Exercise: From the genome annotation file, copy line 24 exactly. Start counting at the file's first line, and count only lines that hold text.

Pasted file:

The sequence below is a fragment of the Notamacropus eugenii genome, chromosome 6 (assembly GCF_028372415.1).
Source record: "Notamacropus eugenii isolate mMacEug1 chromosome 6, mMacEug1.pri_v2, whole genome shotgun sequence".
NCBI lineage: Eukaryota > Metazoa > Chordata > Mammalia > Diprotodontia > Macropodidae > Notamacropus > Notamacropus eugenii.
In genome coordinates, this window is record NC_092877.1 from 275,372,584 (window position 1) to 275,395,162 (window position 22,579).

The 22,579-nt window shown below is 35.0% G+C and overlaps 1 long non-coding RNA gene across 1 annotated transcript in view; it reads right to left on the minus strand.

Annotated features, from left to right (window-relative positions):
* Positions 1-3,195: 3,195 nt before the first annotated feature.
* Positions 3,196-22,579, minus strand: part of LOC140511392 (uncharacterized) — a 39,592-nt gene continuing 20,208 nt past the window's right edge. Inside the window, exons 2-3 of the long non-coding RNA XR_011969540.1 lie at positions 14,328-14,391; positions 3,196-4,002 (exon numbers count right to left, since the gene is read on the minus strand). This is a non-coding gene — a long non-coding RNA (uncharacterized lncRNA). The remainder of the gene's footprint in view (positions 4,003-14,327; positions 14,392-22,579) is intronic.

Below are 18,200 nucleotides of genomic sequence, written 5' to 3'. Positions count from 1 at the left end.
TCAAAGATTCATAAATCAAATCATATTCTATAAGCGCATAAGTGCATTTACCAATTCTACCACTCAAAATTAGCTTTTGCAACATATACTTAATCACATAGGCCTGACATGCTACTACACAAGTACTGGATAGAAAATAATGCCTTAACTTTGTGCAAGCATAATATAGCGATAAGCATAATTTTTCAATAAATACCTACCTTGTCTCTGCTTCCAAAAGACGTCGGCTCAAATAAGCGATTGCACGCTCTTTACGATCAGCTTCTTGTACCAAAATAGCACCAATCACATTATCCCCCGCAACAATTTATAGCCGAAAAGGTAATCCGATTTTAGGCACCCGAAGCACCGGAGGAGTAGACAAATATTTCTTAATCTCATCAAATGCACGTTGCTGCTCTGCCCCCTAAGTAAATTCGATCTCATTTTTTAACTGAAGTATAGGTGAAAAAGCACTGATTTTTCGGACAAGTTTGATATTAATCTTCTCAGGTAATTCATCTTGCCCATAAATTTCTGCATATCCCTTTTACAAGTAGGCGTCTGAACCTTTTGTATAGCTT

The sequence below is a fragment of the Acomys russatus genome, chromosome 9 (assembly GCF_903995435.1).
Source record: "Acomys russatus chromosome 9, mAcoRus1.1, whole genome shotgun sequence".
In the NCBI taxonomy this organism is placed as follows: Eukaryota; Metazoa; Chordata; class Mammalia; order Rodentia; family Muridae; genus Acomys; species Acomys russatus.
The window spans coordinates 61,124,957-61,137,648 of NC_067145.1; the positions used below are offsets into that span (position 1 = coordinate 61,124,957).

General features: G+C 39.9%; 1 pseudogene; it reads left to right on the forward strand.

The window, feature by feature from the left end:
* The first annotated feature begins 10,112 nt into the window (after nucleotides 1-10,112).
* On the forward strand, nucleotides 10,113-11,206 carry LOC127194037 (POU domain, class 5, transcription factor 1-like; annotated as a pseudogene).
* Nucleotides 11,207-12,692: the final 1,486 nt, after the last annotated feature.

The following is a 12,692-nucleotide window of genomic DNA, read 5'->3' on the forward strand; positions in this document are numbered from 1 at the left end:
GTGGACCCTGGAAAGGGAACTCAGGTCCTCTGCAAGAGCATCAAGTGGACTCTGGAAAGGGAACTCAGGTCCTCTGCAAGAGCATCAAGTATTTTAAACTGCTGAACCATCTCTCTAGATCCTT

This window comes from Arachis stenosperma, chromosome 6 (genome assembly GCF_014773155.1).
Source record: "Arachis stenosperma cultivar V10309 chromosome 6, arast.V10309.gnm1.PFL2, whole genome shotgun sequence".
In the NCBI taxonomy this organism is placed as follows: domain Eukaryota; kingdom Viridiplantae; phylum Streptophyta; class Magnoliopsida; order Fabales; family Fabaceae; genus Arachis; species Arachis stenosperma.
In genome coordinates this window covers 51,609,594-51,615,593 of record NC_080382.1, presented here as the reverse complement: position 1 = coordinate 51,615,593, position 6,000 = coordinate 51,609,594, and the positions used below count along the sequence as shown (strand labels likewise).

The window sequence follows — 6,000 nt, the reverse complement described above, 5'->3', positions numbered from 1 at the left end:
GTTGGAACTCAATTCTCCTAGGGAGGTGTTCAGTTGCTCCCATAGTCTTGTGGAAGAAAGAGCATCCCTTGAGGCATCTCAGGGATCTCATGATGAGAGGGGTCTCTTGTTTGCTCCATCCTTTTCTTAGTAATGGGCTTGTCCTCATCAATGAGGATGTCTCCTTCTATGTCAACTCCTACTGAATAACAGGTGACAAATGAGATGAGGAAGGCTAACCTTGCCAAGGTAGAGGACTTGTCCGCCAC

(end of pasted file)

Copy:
In the NCBI taxonomy this organism is placed as follows: domain Eukaryota; kingdom Viridiplantae; phylum Streptophyta; class Magnoliopsida; order Fabales; family Fabaceae; genus Arachis; species Arachis stenosperma.